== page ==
Kentucky lawmakers are considering a bill that would scrap the state’s student testing system, and many educators are concerned about how it would affect arts education. WFPL’s Elizabeth Kramer reports.
Senate Bill 1 would eliminate the Commonwealth Accountability Testing System or CATS, and replace it with a multiple choice test. The bill, which passed the Senate earlier this month, is now headed for the House.
Arts educators are worried that if legislators eliminate CATS — and its writing tests for the arts and humanities — the arts will be devalued and even excluded in public schools. Kentucky Music Educators president Tanya Bromley says the answer isn’t in scraping the test, but revamping it to provide specific information.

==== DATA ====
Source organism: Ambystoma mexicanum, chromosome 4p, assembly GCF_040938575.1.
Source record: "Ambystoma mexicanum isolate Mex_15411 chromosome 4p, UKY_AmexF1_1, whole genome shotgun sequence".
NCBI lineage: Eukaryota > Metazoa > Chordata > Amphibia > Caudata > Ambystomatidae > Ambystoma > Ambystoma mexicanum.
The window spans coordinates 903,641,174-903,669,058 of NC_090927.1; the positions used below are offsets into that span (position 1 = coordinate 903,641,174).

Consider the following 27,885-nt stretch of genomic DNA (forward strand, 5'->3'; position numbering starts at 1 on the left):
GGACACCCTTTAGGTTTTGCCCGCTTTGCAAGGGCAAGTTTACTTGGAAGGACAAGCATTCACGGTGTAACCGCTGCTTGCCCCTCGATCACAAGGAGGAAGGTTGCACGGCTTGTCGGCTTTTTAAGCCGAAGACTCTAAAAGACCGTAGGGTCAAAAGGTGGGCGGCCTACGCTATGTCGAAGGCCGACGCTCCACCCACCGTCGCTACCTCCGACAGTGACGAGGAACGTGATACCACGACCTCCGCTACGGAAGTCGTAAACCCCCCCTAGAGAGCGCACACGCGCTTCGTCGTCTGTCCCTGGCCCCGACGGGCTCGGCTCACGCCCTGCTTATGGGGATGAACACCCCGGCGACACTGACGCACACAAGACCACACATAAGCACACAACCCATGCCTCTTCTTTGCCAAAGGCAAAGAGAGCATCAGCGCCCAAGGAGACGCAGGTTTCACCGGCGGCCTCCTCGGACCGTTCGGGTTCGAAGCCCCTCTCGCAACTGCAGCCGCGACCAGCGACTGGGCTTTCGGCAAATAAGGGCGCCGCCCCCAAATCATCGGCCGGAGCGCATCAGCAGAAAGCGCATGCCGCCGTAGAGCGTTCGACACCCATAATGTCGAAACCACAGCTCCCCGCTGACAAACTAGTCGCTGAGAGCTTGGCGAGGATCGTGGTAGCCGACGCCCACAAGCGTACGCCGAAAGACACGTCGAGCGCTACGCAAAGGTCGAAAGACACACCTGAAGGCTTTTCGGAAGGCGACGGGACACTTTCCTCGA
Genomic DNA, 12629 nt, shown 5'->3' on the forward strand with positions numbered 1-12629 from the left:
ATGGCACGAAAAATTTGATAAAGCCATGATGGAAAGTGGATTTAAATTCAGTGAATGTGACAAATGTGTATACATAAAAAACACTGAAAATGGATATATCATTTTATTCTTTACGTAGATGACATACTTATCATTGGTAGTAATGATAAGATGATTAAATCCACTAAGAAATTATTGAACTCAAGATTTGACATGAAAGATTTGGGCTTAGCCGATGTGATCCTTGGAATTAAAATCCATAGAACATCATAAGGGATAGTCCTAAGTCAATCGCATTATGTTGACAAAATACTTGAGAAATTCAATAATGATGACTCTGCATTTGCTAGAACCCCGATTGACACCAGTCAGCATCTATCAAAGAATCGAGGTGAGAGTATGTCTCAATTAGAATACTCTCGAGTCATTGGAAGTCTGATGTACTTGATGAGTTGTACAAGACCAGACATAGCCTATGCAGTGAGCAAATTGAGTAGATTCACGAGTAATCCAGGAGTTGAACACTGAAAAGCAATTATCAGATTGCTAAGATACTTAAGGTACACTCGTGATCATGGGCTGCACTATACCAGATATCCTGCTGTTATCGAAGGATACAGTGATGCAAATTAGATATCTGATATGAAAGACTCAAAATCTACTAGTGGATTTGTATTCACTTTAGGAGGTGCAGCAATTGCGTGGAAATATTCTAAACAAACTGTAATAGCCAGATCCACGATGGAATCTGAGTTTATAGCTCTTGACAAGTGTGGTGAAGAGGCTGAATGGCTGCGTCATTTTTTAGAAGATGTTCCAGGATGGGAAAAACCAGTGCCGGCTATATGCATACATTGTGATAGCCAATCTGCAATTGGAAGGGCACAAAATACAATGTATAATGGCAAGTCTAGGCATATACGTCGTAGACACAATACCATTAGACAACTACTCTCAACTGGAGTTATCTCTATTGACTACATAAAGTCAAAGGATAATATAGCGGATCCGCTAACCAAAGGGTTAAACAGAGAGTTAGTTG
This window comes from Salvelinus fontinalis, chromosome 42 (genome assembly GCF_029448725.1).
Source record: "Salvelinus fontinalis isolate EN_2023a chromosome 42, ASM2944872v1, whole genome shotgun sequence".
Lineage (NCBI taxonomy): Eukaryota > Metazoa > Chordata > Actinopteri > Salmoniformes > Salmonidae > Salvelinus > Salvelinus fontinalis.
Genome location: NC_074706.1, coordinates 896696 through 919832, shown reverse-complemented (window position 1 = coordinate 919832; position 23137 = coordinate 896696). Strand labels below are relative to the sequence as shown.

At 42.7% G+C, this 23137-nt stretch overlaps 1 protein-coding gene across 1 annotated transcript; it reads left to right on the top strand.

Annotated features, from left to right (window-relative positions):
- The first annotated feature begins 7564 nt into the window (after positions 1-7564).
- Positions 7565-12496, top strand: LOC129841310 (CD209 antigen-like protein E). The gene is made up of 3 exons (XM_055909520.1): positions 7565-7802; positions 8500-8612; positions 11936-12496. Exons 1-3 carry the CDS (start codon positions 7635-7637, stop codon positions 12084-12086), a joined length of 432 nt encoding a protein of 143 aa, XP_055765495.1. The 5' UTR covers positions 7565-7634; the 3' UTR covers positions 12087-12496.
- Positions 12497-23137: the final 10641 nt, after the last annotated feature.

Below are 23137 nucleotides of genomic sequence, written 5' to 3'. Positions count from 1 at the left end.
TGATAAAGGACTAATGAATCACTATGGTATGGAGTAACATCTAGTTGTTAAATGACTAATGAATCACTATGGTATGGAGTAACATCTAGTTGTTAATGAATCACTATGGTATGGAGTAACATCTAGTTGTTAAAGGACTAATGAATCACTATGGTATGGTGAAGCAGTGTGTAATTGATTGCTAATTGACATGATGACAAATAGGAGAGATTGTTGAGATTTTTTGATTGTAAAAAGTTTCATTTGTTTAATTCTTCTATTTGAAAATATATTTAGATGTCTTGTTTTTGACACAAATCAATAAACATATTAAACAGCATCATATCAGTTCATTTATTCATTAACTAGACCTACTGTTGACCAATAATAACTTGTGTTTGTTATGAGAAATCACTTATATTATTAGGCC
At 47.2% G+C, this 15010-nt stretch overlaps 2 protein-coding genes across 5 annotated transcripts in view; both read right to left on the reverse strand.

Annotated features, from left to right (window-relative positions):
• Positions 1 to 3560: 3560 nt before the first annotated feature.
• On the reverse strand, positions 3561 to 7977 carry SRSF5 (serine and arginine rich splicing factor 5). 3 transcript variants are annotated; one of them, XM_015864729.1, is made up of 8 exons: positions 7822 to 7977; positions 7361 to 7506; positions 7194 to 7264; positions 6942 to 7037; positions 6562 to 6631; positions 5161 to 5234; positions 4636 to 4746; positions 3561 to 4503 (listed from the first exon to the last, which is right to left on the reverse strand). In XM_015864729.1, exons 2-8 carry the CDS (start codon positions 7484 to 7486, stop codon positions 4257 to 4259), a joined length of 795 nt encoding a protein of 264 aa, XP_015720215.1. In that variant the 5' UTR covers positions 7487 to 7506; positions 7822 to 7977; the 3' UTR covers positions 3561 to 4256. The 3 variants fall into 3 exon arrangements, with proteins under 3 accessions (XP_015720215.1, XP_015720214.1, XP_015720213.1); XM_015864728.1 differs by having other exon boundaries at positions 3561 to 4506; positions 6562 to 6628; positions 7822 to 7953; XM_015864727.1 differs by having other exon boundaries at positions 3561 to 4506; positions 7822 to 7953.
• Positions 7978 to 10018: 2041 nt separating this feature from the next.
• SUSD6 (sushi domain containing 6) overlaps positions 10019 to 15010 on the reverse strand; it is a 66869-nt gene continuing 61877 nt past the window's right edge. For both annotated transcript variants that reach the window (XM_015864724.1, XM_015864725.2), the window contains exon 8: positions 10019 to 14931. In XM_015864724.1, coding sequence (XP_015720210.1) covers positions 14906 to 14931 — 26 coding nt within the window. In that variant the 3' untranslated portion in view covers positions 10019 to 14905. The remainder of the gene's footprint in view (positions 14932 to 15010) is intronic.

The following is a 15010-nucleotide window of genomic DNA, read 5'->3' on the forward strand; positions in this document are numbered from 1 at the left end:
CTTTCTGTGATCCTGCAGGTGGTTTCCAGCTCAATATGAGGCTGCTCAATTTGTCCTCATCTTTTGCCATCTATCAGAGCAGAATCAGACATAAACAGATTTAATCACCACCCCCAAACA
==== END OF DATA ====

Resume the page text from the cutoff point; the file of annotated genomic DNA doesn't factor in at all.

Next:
“Those things that can be measured in terms of individual student performance should be measured and should give parents feedback and should be a part of the school accountability index just like any other core subject that’s being assessed,” Bromley says.
CATS requires students to know some arts terminology and be about to write about the arts. Educators say this bill puts arts education at risk.
“Removing the written test can have some consequences of not maintaining standards for the arts, which we do have now in Kentucky,” Bromley says. “And we still need to be working towards some sort of standards-based kind of assessment.”
The aim of the bill is to reduce the amount of student testing that takes a lot of classroom time.
Bromley does say that the testing sytsem could be vastly improved, but doesn’t think anything that curtails arts education could benefit Kentucky.
“We think that we’ve got to train our doctors and our lawyers; we need to find our artists and nurture them through our public schools, because they’re going to be the ones that are going to record our culture for the next generation,” she says.